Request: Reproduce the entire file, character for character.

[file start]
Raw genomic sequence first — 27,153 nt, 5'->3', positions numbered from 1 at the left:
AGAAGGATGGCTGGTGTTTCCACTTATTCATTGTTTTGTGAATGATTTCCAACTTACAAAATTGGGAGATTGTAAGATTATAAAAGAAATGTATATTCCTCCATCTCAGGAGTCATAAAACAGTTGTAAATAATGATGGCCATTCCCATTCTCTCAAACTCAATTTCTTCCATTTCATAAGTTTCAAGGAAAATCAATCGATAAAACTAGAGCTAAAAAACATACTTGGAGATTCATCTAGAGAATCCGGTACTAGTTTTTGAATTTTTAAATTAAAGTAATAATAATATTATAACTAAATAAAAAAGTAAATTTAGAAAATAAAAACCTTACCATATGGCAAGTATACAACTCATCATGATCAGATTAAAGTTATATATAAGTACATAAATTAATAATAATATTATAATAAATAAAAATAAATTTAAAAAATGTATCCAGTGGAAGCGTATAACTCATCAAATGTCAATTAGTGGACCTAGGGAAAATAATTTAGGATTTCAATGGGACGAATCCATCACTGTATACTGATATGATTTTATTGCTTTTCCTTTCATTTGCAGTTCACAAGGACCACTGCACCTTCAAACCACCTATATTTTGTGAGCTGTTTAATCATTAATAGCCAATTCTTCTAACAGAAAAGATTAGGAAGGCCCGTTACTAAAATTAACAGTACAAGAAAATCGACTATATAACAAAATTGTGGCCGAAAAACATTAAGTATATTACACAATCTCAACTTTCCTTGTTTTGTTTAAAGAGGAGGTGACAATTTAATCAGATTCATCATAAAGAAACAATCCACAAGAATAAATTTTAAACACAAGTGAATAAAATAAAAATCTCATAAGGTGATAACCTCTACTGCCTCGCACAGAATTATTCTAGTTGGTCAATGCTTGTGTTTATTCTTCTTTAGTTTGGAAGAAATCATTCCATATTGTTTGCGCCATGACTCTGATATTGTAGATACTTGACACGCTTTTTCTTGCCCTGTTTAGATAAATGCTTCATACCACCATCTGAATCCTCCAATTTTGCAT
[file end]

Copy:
Raw genomic sequence first — 27,153 nt, 5'->3', positions numbered from 1 at the left:
AGAAGGATGGCTGGTGTTTCCACTTATTCATTGTTTTGTGAATGATTTCCAACTTACAAAATTGGGAGATTGTAAGATTATAAAAGAAATGTATATTCCTCCATCTCAGGAGTCATAAAACAGTTGTAAATAATGATGGCCATTCCCATTCTCTCAAACTCAATTTCTTCCATTTCATAAGTTTCAAGGAAAATCAATCGATAAAACTAGAGCTAAAAAACATACTTGGAGATTCATCTAGAGAATCCGGTACTAGTTTTTGAATTTTTAAATTAAAGTAATAATAATATTATAACTAAATAAAAAAGTAAATTTAGAAAATAAAAACCTTACCATATGGCAAGTATACAACTCATCATGATCAGATTAAAGTTATATATAAGTACATAAATTAATAATAATATTATAATAAATAAAAATAAATTTAAAAAATGTATCCAGTGGAAGCGTATAACTCATCAAATGTCAATTAGTGGACCTAGGGAAAATAATTTAGGATTTCAATGGGACGAATCCATCACTGTATACTGATATGATTTTATTGCTTTTCCTTTCATTTGCAGTTCACAAGGACCACTGCACCTTCAAACCACCTATATTTTGTGAGCTGTTTAATCATTAATAGCCAATTCTTCTAACAGAAAAGATTAGGAAGGCCCGTTACTAAAATTAACAGTACAAGAAAATCGACTATATAACAAAATTGTGGCCGAAAAACATTAAGTATATTACACAATCTCAACTTTCCTTGTTTTGTTTAAAGAGGAGGTGACAATTTAATCAGATTCATCATAAAGAAACAATCCACAAGAATAAATTTTAAACACAAGTGAATAAAATAAAAATCTCATAAGGTGATAACCTCTACTGCCTCGCACAGAATTATTCTAGTTGGTCAATGCTTGTGTTTATTCTTCTTTAGTTTGGAAGAAATCATTCCATATTGTTTGCGCCATGACTCTGATATTGTAGATACTTGACACGCTTTTTCTTGCCCTGTTTAGATAAATGCTTCATACCACCATCTGAATCCTCCAATTTTGCAT